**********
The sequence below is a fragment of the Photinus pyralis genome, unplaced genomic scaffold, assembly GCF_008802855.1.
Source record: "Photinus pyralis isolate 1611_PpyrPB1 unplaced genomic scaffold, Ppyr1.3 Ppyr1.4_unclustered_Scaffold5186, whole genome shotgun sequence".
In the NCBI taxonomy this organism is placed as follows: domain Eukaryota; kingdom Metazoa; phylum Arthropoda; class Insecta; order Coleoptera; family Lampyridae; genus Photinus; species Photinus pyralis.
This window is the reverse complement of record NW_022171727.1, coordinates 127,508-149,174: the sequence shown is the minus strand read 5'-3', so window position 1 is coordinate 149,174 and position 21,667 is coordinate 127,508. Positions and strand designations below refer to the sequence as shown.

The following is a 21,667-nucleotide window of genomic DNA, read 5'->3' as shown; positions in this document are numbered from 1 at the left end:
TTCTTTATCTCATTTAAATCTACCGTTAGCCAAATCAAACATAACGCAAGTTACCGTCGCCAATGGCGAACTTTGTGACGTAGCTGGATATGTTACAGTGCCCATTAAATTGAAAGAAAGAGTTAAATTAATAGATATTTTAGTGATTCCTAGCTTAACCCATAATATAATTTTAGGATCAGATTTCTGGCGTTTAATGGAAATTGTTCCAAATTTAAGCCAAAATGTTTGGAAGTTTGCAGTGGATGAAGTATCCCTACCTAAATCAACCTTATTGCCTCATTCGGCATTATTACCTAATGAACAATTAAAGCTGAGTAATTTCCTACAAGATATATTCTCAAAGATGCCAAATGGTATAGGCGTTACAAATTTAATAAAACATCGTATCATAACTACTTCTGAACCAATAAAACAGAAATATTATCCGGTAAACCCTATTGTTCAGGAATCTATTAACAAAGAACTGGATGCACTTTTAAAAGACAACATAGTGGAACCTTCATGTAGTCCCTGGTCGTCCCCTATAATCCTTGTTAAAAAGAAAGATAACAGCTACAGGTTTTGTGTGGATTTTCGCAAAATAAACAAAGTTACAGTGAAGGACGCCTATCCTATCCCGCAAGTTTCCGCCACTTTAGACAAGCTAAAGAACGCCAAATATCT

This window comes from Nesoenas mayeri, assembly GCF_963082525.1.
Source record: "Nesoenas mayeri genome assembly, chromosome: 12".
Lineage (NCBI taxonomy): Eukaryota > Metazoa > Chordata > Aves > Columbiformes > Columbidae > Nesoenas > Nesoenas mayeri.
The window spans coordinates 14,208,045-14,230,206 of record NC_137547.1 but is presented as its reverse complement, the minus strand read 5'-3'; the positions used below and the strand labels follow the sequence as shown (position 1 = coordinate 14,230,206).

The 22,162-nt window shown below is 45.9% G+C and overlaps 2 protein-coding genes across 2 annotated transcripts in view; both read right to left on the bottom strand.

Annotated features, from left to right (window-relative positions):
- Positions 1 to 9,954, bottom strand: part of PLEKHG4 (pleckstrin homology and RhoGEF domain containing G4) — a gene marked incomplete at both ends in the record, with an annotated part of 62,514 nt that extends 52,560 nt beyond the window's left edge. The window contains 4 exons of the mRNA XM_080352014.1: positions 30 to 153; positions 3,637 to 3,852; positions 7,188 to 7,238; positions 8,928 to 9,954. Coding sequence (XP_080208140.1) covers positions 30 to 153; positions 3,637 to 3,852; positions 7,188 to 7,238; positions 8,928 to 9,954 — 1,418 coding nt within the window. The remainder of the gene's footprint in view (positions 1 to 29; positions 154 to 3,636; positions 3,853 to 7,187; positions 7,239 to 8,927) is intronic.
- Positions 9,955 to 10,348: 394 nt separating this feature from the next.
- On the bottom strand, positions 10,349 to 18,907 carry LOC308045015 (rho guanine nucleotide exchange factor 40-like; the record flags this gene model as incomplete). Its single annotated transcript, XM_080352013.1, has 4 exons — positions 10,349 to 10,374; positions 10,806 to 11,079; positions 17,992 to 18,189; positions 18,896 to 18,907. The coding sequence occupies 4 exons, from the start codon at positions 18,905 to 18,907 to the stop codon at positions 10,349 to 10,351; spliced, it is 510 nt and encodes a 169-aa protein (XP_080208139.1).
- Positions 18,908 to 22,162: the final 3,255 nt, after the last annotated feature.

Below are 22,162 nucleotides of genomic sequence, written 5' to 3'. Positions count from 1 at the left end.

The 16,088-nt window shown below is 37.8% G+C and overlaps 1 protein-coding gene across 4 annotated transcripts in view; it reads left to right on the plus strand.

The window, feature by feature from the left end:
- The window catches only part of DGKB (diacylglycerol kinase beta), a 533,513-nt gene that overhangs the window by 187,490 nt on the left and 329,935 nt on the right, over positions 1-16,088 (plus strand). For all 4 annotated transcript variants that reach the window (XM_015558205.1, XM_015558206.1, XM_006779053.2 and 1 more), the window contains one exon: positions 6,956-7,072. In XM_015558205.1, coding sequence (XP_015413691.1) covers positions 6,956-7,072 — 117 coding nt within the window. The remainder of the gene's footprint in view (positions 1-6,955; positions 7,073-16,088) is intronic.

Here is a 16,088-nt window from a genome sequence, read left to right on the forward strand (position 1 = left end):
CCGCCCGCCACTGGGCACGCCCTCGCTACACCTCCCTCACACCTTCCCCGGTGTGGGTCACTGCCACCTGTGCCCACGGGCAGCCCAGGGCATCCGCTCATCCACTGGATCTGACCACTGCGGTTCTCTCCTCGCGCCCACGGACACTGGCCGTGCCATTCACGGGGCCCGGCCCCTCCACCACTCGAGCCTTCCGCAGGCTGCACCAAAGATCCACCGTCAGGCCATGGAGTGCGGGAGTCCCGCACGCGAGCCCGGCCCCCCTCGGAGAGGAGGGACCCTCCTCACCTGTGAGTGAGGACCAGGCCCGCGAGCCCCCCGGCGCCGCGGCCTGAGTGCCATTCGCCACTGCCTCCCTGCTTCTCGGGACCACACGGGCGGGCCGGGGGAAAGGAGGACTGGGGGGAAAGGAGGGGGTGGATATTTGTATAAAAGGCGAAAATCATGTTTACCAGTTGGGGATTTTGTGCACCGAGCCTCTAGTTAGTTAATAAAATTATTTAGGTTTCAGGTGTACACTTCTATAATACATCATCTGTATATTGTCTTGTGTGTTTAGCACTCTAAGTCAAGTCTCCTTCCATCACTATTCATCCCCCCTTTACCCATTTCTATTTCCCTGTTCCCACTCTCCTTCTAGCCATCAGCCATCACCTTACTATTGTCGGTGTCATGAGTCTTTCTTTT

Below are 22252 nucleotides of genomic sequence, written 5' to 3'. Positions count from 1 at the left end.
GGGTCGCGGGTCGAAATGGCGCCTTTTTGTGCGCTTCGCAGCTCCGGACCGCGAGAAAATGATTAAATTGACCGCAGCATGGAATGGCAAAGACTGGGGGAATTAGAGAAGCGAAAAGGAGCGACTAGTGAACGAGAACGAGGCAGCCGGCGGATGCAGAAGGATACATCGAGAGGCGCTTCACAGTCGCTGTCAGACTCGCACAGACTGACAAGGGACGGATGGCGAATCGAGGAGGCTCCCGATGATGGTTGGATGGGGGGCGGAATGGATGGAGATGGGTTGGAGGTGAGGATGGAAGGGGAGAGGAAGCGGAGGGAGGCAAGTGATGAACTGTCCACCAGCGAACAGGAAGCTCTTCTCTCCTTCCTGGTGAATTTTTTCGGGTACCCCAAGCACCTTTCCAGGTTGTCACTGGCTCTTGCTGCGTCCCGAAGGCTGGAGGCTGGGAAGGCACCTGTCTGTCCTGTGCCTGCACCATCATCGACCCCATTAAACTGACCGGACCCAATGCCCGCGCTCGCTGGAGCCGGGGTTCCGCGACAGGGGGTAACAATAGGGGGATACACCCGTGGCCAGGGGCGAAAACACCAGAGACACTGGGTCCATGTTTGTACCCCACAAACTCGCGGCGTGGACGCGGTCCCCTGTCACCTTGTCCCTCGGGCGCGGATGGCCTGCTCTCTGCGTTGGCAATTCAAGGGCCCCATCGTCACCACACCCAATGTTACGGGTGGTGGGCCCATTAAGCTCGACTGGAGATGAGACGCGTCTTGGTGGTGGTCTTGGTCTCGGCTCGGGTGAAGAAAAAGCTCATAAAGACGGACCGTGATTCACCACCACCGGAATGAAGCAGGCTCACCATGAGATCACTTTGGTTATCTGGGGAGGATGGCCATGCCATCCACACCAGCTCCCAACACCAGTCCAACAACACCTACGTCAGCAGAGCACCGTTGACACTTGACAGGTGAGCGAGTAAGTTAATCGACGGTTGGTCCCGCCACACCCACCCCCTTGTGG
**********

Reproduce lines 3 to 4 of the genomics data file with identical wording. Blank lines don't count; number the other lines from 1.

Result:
In the NCBI taxonomy this organism is placed as follows: domain Eukaryota; kingdom Metazoa; phylum Arthropoda; class Insecta; order Coleoptera; family Lampyridae; genus Photinus; species Photinus pyralis.
This window is the reverse complement of record NW_022171727.1, coordinates 127,508-149,174: the sequence shown is the minus strand read 5'-3', so window position 1 is coordinate 149,174 and position 21,667 is coordinate 127,508. Positions and strand designations below refer to the sequence as shown.